Author Topic: The uBeam FAQ  (Read 277866 times)

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Offline EEVblog

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Re: The uBeam FAQ
« Reply #700 on: February 08, 2017, 04:41:34 pm »
Stupid reporter phrasing from the Axios article:
Quote
It's also controversial, with some having publicly suggested that uBeam's technology defies the laws of physics.
Their technology isn't defying the laws of physics. They're trying to make it defy the laws of physics. There's a big difference in implication between those two phrasings.

It completely obeys the laws of physics, and yes it does work. It's just the practical limits of the environmental physics that is the show stopper and the reason why it will never, ever, work as advertised.
 

Offline coppice

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Re: The uBeam FAQ
« Reply #701 on: February 08, 2017, 05:00:29 pm »
Stupid reporter phrasing from the Axios article:
Quote
It's also controversial, with some having publicly suggested that uBeam's technology defies the laws of physics.
Their technology isn't defying the laws of physics. They're trying to make it defy the laws of physics. There's a big difference in implication between those two phrasings.

It completely obeys the laws of physics, and yes it does work. It's just the practical limits of the environmental physics that is the show stopper and the reason why it will never, ever, work as advertised.
uBeam works in the same way that crushing someone's skull stops a headache. The goal may be achieved, but the side effects might be considered undesirable.
 

Offline JiggyNinja

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Re: The uBeam FAQ
« Reply #702 on: February 09, 2017, 02:20:27 am »
It completely obeys the laws of physics, and yes it does work. It's just the practical limits of the environmental physics that is the show stopper and the reason why it will never, ever, work as advertised.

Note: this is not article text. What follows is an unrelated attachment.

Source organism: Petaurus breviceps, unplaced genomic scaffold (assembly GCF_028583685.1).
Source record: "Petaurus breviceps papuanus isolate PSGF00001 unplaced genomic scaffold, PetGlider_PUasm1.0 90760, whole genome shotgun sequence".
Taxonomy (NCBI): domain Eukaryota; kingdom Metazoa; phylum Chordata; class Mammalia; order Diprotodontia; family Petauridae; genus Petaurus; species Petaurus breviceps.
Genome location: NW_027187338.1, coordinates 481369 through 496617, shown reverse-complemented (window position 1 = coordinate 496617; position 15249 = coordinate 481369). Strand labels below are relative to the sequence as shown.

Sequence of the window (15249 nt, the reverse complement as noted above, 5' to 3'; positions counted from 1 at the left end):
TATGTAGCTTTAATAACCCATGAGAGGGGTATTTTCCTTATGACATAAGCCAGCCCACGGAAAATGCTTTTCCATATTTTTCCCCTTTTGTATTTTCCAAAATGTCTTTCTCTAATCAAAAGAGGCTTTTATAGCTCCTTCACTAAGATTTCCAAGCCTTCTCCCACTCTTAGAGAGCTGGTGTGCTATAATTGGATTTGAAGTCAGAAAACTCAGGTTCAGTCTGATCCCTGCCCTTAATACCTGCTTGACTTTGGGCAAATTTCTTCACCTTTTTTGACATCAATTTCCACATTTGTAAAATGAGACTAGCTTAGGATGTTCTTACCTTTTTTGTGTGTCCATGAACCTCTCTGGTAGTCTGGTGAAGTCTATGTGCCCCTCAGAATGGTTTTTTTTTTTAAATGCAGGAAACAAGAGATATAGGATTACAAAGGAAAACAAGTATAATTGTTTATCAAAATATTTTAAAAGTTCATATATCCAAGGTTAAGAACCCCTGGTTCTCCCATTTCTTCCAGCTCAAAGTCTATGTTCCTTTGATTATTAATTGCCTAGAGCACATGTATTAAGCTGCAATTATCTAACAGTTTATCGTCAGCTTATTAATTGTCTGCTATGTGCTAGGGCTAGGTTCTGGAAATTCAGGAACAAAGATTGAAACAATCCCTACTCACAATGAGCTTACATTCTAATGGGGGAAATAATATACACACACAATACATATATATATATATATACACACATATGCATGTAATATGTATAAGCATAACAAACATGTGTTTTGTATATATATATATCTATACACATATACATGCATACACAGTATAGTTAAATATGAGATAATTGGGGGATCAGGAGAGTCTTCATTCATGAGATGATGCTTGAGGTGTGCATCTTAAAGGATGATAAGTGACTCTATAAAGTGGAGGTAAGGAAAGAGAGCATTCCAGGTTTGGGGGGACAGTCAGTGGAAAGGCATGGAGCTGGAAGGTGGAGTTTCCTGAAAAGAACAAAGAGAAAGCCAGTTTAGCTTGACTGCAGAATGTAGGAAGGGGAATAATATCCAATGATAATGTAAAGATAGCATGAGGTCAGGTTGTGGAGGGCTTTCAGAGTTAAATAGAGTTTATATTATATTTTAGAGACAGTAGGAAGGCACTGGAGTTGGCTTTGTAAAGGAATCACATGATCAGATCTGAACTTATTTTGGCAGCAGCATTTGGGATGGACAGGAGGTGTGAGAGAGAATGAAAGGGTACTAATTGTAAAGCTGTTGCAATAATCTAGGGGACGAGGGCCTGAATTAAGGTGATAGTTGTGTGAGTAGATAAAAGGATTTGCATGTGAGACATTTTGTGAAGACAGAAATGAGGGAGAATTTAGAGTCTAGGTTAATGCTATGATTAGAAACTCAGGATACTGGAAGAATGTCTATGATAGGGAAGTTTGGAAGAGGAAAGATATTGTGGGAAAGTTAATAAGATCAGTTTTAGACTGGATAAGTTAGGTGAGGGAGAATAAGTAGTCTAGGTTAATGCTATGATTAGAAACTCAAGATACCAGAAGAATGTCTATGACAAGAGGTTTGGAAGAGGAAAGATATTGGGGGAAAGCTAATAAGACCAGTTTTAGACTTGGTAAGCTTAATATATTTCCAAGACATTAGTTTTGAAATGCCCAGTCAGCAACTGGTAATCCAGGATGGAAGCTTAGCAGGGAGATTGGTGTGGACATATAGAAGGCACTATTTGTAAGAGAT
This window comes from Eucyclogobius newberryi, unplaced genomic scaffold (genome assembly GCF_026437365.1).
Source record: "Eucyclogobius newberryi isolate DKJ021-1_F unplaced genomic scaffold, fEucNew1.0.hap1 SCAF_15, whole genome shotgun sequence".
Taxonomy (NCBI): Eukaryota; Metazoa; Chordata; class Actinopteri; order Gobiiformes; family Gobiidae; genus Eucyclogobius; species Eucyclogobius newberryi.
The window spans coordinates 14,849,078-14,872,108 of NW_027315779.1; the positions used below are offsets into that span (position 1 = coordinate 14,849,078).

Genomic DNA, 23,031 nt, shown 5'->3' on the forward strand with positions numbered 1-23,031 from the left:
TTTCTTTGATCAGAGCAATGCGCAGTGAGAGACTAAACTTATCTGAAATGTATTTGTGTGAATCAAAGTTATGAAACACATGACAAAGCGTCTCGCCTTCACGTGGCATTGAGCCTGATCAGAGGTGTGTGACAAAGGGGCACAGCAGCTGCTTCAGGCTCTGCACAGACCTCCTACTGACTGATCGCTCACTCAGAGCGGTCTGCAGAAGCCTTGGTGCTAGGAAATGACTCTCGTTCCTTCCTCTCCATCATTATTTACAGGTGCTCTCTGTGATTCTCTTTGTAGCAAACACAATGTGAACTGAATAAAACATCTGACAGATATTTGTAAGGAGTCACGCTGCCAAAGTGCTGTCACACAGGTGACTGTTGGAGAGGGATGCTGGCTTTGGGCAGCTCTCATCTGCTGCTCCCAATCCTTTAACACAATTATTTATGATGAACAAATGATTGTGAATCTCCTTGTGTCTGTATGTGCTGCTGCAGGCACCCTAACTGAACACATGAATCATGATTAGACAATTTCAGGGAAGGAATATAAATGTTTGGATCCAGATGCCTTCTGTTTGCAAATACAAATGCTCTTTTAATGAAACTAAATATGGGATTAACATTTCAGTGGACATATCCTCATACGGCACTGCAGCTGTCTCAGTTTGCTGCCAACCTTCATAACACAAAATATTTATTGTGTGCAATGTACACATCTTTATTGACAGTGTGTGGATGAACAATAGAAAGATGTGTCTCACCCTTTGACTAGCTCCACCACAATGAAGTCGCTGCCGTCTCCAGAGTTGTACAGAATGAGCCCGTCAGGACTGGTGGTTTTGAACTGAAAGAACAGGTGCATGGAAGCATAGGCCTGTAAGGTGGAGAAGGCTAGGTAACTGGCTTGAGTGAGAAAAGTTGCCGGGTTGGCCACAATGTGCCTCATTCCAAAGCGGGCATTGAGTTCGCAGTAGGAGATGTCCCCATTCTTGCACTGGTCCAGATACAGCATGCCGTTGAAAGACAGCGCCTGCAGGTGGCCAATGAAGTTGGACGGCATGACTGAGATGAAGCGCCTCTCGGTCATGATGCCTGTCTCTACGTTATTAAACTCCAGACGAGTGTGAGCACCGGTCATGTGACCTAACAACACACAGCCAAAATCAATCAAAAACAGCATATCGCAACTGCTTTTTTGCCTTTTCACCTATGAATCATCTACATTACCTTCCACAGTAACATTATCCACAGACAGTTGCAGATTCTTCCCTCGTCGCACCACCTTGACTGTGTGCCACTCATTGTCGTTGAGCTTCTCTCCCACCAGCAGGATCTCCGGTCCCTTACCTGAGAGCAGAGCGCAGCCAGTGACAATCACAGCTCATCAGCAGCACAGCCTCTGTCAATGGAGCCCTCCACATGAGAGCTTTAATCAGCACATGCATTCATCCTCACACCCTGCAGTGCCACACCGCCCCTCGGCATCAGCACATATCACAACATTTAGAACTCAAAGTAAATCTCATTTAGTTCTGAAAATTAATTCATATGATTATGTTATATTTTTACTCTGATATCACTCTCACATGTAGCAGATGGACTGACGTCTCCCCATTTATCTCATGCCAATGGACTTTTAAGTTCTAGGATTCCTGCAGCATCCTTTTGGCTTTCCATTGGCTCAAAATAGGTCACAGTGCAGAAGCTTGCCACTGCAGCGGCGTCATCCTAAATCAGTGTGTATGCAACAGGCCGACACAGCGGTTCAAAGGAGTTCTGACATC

You're falling into the trap laid by their supporters, isolating the one aspect of their claims that is in their favor and pounding on it.

uBeam doesn't just need to make power transfer through ultrasound. They also need to do it in a way that is safe, efficient, convenient, and useful. If it needed to pump 200 dB of sound into the room, OSHA would never permit it. If it's 0.001% efficient, it's too expensive to be worth operating. If people need to have a bulky adapter and place their phone in a specific position in a specific orientation, it's harder to use. If it only manages 10 mA of charging current, it's useless.

Individual pieces of their goal might be achievable in isolation in specific conditions, but that doesn't mean anything. They're hyping the total combination, and that combination is physically impossible. That's what's defying the laws of physics. Don't let yourself be dragged off of that message by the deluded stooges.

My beef was with the reporter's phrasing. "Their technology defies the laws of physics" implies that they currently have something that defies the laws of physics. That is not true. They're trying to design technology that defies the laws of physics. There's a totally different feel to those two phrasings.

I have the same issue with the way you phrase your Batteroo rebuttals. "Oh course it'll work, it's a boost converter!" Except that's not what they're selling. If Batteroo's pitch was "your toys and flashlights will run more consistently", nobody would give a shit. Their pitch is "8 TIMES LONGER!!!!!". They aren't selling a "battery voltage regulator", they're selling a "battery life extender". The fact that it attempts to do that by boosting voltage is an irrelevant distraction. Almost every test done by you, Frank, and others on here have shown that it reduces battery life.

If a device claims to increase battery life, and it doesn't do that, then it simply doesn't work. It's pointless to argue for or against any other obscure figure of merit when it fails so completely at its main claim.